Kofkin trial eyewitness says the businessman paid Savisaar's medical bill
A witness in the hearing of one of the co-defendants in the Edgar Savisaar corruption trial has said that the former Tallinn mayor received treatment in Spain which was paid for by businessman Alexander Kofkin.
Savisaar was in the dock in an on-off trial from summer 2017 accused of various grafting and corruption charges. After the case passed through all three levels of the Estonian court system, it was abandoned on health grounds in late 2018. Several co-defendants and the ruling coalition Centre Party, which Savisaar co-founded, were also on trial. Many of these have come to separate agreements with the prosecutor's office over the course of the hearings.
Thursday was the turn of the Kofkin hearing, and the evidence given by the witness in Spain was provided via a live video link.
The witness, medical worker Ursula Bernerth, said that she was working at the Atalaya Park hotel in Málaga in 2014 and had known Alexander Kofkin for at least ten years. The latter was a regular patient with her employer, Bernerth said. On one occasion, Edgar Savisaar visited the medical practice where she was employed together with Kofkin and a woman, named as Centre Party MP Siret Kotka-Repinski, BNS reports.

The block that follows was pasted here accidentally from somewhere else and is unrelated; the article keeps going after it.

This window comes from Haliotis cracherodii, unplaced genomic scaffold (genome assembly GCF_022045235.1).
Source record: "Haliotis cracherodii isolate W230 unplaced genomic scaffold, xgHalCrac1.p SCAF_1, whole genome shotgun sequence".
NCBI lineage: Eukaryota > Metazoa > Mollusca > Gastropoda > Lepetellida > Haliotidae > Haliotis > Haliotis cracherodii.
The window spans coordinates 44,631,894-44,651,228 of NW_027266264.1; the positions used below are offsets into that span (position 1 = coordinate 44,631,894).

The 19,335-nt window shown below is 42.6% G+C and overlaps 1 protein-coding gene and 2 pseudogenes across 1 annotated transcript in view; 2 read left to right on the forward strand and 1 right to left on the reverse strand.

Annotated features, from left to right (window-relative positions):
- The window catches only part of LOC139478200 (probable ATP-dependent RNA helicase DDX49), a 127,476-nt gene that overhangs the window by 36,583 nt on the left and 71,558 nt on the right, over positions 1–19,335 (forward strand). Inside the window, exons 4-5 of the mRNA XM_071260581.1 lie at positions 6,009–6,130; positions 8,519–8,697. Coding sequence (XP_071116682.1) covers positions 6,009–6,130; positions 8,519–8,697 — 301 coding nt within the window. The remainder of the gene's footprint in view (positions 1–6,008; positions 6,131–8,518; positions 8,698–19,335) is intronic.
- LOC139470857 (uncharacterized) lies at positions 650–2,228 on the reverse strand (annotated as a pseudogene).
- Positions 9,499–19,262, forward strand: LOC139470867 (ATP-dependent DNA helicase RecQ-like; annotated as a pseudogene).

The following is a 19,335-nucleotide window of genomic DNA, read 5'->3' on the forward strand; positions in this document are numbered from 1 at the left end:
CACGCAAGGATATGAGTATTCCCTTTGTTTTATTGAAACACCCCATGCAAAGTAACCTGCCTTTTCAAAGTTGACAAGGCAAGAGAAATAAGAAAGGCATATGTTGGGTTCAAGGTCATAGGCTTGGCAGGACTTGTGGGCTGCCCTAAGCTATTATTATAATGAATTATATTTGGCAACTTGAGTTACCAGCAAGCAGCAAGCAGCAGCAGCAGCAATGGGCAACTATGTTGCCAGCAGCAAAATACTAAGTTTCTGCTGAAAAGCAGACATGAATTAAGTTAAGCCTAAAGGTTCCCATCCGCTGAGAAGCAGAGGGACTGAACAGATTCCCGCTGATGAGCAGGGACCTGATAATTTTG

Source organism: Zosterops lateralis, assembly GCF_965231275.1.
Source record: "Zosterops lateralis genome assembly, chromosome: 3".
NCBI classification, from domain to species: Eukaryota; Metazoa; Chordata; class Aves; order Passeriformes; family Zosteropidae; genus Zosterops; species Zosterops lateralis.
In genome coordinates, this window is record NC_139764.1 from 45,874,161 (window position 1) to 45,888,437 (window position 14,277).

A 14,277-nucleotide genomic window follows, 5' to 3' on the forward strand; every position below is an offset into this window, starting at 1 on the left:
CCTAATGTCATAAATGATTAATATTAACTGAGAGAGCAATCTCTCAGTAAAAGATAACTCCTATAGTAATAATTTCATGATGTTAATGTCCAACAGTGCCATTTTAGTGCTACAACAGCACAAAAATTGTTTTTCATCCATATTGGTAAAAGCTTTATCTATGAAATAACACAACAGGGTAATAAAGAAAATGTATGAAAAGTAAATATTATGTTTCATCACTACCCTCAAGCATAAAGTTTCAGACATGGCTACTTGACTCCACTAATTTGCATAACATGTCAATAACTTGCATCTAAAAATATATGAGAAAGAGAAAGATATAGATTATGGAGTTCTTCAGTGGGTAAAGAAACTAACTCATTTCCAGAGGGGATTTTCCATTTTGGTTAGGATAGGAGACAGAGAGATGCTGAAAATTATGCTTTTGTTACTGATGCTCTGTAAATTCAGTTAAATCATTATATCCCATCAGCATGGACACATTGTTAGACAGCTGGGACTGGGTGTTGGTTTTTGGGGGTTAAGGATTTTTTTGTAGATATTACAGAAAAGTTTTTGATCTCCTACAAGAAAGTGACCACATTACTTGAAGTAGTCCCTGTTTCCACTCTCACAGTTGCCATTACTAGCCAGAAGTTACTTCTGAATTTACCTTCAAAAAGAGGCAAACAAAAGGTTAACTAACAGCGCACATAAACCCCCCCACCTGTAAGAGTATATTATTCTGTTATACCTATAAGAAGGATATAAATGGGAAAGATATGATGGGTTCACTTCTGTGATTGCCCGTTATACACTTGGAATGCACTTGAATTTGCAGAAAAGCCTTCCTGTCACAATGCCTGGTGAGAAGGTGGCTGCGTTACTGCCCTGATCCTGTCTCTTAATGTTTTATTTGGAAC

Kotka-Repinski became a Centre MP in 2015.
Savisaar, who in addition to being plagued by health issues during the course of his own trial, lost a leg following a streptococcal infection detected following a trip to Thailand in 2015, opted for the same treatment that Kofkin regularly received. The exact nature of the medical treatment was not reported.
Kofkin paid for Savisaar's treatment, which came to €140, eventually paid in cash, according to the witness.
"Since Kofkin was in the middle of his own treatment plan, it was agreed that Kofkin would ultimately pay for all treatments," Bernerth said, confirming to the prosecutor when asked that that included Savisaar's treatments.
Kotka-Repinksi received only a consultation, which incurred no charge, BNS reports.
Bernerth's statement contradicts a testimony given earlier on in the day by Stanislav Andrejev, Kofkin's driver and assistant, who said that Savisaar and Kotka-Repinksi paid for all their expenses while in Spain as guests of Kofkin out of their own pockets.
Bernerth also stated that communicating with a medical service provider was standard practice for Kofkin, in her experience, and that Savisaar had communicated his treatment requests via the businessman.
Bernerth also said that she did not get the impression that Kofkin's offer to pay for Savisaar's medical treatment was part of a possible quid pro quo for other services Savisaar had rendered to Kofkin earlier.
Most of the charges in the ongoing corruption case, in which the Centre Party itself stood as a legal person, concern the giving and taking of bribes, embezzlement, illegal donations to the Centre party and money laundering.
The Centre Party was effectively let off a fine which stretched into hundreds of thousands of euros, relating to other corruption charges as well as the current hearings' activities, in a deal with the prosecutor's office which suspended the fine providing the party does not err along such lines again.
Kofkin himself is scheduled to take the stand at Harju Crown Court later on Thursday.
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Editor: Andrew Whyte